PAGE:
FIG. 6 shows a comparison of the Haake extrusion pressure and rate for TPVs of Example 4.

FIG. 7 shows a comparison of the Haake extrusion pressure and rate for TPVs of Example 6.

SUMMARY OF THE INVENTION

Provided herein are thermoplastic vulcanizates (“TPVs”) that comprise broad molecular weight distribution polypropylenes (“BMWDPP”). The BMWDPPs beneficially have a low viscosity (as indicated by the melt flow rate) and an increased melt strength, which provide the TPV with improved processability as compared to TPVs utilizing fractional polypropylenes.

The thermoplastic vulcanizates described herein comprise rubber, broad molecular weight distribution polypropylene, and oil, where the thermoplastic vulcanizate comprises a rubber phase that is dispersed and at least partially cross-linked within a continuous thermoplastic component that comprises the broad molecular weight distribution polypropylene. The broad molecular weight distribution polypropylene preferably has a molecular weight distribution (Mw/Mn) of greater than 4; a melt flow rate (ASTM D1238 Condition L at 230° C. and 2.16 kg) of greater than 1 g/10 min; and a weight average molecular weight (Mw) of greater than 380,000 daltons.

DETAILED DESCRIPTION OF THE INVENTION

Various specific embodiments and versions of the present invention will now be described, including preferred embodiments and definitions that are adopted herein. While the following detailed description gives specific preferred embodiments, those skilled in the art will appreciate that these embodiments are exemplary only, and that the present invention can be practiced in other ways. Any reference to the “invention” may refer to one or more, but not necessarily all, of the embodiments defined by the claims. The use of headings is for purposes of convenience only and does not limit the scope of the present invention.

All numerical values within the detailed description and the claims herein are modified by “about” or “approximately” the indicated value, and take into account experimental error and variations that would be expected by a person having ordinary skill in the art.

As used herein, a “thermoplastic vulcanizate” or “TPV” is broadly defined as any material that includes a dispersed, at least partially vulcanized or fully vulcanized, rubber within a thermoplastic resin. A TPV composition can further include oil, additives, and combinations thereof.

As used herein, the term “vulcanizate” means a composition that includes some component (e.g., rubber) that has been vulcanized. The term “vulcanized” is defined herein in its broadest sense, and refers in general to the state of a composition after all or a portion of the composition (e.g., crosslinkable rubber) has been subjected to some degree or amount of vulcanization. Accordingly, the term encompasses both partial and total vulcanization. A preferred type of vulcanization is “dynamic vulcanization,” discussed below, which also produces a “vulcanizate.” In at least that context, the term vulcanization encompasses any form of curing (crosslinking), both thermal and chemical, which can be utilized in dynamic vulcanization.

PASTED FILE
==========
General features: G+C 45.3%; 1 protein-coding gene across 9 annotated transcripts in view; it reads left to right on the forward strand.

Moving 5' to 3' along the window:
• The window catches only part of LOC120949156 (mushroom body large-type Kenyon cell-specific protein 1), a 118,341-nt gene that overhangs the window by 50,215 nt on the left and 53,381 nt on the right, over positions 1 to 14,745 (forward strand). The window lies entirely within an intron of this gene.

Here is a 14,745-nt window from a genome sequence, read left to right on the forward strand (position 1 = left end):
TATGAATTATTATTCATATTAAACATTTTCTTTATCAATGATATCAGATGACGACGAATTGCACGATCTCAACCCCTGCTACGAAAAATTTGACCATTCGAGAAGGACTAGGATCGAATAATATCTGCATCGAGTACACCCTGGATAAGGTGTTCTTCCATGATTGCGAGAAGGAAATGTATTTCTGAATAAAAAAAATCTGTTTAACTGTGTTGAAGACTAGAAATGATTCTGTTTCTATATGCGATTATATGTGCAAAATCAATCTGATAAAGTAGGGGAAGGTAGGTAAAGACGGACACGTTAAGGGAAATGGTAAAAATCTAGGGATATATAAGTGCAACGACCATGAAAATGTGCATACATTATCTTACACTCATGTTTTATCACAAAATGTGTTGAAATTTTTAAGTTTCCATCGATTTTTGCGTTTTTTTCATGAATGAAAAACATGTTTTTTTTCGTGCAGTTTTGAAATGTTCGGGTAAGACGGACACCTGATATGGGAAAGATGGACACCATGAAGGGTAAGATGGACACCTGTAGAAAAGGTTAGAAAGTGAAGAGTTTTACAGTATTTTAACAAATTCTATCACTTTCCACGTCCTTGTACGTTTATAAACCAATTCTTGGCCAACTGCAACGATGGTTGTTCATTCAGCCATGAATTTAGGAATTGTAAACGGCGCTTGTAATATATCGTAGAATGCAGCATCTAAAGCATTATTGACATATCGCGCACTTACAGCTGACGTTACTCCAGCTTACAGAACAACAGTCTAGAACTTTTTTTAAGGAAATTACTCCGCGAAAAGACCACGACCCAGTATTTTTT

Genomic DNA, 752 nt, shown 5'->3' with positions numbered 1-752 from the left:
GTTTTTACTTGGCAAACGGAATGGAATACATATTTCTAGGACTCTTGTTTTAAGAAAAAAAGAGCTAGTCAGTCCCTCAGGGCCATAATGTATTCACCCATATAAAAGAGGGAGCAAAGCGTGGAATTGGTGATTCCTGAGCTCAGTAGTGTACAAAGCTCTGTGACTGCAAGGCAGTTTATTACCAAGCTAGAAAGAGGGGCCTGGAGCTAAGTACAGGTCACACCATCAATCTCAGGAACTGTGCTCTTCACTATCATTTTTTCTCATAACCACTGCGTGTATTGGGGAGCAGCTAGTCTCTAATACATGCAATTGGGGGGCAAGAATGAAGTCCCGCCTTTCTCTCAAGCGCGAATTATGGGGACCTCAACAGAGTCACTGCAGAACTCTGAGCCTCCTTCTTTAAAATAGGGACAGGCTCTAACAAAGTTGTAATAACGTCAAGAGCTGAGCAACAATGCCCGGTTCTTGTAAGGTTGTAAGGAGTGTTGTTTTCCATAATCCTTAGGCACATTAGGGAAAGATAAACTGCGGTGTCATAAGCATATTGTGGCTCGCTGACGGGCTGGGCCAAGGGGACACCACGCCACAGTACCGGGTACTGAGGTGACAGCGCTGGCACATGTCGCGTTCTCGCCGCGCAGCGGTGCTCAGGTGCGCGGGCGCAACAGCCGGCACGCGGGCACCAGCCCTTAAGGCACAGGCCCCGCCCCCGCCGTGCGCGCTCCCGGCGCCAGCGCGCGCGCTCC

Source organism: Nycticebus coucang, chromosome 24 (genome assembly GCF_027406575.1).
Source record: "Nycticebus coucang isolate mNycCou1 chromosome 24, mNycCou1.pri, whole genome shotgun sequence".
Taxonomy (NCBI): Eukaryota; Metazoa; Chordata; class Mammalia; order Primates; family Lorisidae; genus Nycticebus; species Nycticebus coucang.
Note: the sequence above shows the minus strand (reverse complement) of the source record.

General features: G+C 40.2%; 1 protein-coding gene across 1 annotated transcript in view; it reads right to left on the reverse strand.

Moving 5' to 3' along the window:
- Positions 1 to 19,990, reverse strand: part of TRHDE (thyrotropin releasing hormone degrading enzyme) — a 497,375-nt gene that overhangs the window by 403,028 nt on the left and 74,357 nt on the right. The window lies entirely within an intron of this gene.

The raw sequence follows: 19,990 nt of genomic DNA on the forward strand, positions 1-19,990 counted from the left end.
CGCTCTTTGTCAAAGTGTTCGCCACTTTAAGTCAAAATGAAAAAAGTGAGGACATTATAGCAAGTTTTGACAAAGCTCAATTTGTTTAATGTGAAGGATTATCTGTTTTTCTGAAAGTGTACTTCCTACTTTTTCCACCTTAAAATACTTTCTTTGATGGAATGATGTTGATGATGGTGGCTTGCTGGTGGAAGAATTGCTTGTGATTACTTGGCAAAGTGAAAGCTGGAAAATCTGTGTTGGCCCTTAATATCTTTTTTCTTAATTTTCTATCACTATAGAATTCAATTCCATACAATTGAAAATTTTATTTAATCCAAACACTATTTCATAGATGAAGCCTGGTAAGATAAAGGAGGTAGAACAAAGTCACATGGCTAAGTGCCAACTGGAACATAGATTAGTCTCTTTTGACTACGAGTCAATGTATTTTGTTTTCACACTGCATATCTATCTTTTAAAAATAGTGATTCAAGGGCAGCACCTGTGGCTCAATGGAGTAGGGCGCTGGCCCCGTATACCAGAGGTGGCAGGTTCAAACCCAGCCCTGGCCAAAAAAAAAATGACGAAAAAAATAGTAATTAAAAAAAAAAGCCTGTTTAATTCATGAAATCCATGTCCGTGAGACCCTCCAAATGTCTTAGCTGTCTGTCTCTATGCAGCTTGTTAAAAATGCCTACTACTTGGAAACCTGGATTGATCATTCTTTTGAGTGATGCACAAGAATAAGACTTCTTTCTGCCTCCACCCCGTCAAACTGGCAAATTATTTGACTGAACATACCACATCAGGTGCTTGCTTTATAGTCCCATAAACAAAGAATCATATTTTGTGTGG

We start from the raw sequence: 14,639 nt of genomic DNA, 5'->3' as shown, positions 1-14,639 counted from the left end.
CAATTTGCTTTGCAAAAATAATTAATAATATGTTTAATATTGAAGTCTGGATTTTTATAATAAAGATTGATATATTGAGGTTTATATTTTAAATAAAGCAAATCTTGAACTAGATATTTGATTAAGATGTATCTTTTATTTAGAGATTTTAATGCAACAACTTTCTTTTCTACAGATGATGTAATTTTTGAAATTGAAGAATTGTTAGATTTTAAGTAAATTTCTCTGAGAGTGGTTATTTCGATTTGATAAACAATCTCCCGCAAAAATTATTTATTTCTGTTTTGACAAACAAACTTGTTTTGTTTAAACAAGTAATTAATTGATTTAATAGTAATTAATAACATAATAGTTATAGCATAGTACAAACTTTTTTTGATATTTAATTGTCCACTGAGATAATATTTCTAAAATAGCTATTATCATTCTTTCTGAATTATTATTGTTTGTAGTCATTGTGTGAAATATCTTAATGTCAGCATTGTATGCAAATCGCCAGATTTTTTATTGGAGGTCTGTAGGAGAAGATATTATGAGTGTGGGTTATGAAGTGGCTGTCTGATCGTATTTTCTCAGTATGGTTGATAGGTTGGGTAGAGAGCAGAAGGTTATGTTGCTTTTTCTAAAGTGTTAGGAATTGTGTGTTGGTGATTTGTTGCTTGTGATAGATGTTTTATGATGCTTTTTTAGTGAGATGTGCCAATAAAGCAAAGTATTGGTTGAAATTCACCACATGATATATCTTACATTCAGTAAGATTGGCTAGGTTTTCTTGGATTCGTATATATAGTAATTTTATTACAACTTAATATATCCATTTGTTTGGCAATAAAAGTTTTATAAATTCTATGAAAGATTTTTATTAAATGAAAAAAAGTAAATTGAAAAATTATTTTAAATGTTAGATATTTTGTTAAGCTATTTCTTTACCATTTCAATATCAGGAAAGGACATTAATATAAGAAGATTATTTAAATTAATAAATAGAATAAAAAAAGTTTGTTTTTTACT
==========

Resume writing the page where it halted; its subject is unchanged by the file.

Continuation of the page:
As used herein, the term “dynamic vulcanization” means vulcanization or curing of a curable rubber blended with a thermoplastic resin under conditions of shear at temperatures sufficient to plasticize the mixture. In preferred embodiments, the rubber is simultaneously crosslinked and dispersed within the thermoplastic resin. Depending on the degree of cure, the rubber to thermoplastic resin ratio, compatibility of the rubber and thermoplastic resin, the kneader type and the intensity of mixing (shear rate), other morphologies, such as co-continuous rubber phases in the plastic matrix, are possible.

As used herein, a “partially vulcanized” rubber is one wherein more than 5 weight percent (wt %) of the crosslinkable rubber is extractable in boiling xylene, subsequent to vulcanization (preferably dynamic vulcanization), e.g., crosslinking of the rubber phase of the TPV. For example, in a TPV comprising a partially vulcanized rubber at least 5 wt % and less than 20 wt %, or 30 wt %, or 50 wt % of the crosslinkable rubber can be extractable from the specimen of the TPV in boiling xylene.